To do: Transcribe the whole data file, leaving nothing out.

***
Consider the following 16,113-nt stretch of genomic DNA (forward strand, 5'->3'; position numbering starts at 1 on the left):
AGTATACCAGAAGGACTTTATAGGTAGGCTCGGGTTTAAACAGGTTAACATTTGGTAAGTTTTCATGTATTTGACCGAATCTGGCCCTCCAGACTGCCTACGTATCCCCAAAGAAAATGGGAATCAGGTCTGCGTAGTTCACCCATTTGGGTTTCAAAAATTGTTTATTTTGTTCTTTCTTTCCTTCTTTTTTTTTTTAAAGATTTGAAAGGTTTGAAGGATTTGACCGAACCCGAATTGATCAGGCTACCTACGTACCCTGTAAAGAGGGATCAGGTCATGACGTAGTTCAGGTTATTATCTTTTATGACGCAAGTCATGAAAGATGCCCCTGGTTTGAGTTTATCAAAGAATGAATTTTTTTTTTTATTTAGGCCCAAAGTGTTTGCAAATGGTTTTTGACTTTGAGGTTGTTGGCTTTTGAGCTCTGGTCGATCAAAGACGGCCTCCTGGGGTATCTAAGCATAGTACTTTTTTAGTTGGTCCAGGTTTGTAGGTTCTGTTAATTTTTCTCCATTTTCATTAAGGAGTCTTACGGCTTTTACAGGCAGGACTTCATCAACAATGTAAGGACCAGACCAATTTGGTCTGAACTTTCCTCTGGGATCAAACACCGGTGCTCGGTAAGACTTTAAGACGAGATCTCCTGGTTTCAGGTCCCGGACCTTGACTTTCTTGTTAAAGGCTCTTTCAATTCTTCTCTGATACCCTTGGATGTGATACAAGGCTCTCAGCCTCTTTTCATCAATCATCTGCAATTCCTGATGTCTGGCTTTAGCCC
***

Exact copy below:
Consider the following 16,113-nt stretch of genomic DNA (forward strand, 5'->3'; position numbering starts at 1 on the left):
AGTATACCAGAAGGACTTTATAGGTAGGCTCGGGTTTAAACAGGTTAACATTTGGTAAGTTTTCATGTATTTGACCGAATCTGGCCCTCCAGACTGCCTACGTATCCCCAAAGAAAATGGGAATCAGGTCTGCGTAGTTCACCCATTTGGGTTTCAAAAATTGTTTATTTTGTTCTTTCTTTCCTTCTTTTTTTTTTTAAAGATTTGAAAGGTTTGAAGGATTTGACCGAACCCGAATTGATCAGGCTACCTACGTACCCTGTAAAGAGGGATCAGGTCATGACGTAGTTCAGGTTATTATCTTTTATGACGCAAGTCATGAAAGATGCCCCTGGTTTGAGTTTATCAAAGAATGAATTTTTTTTTTTATTTAGGCCCAAAGTGTTTGCAAATGGTTTTTGACTTTGAGGTTGTTGGCTTTTGAGCTCTGGTCGATCAAAGACGGCCTCCTGGGGTATCTAAGCATAGTACTTTTTTAGTTGGTCCAGGTTTGTAGGTTCTGTTAATTTTTCTCCATTTTCATTAAGGAGTCTTACGGCTTTTACAGGCAGGACTTCATCAACAATGTAAGGACCAGACCAATTTGGTCTGAACTTTCCTCTGGGATCAAACACCGGTGCTCGGTAAGACTTTAAGACGAGATCTCCTGGTTTCAGGTCCCGGACCTTGACTTTCTTGTTAAAGGCTCTTTCAATTCTTCTCTGATACCCTTGGATGTGATACAAGGCTCTCAGCCTCTTTTCATCAATCATCTGCAATTCCTGATGTCTGGCTTTAGCCC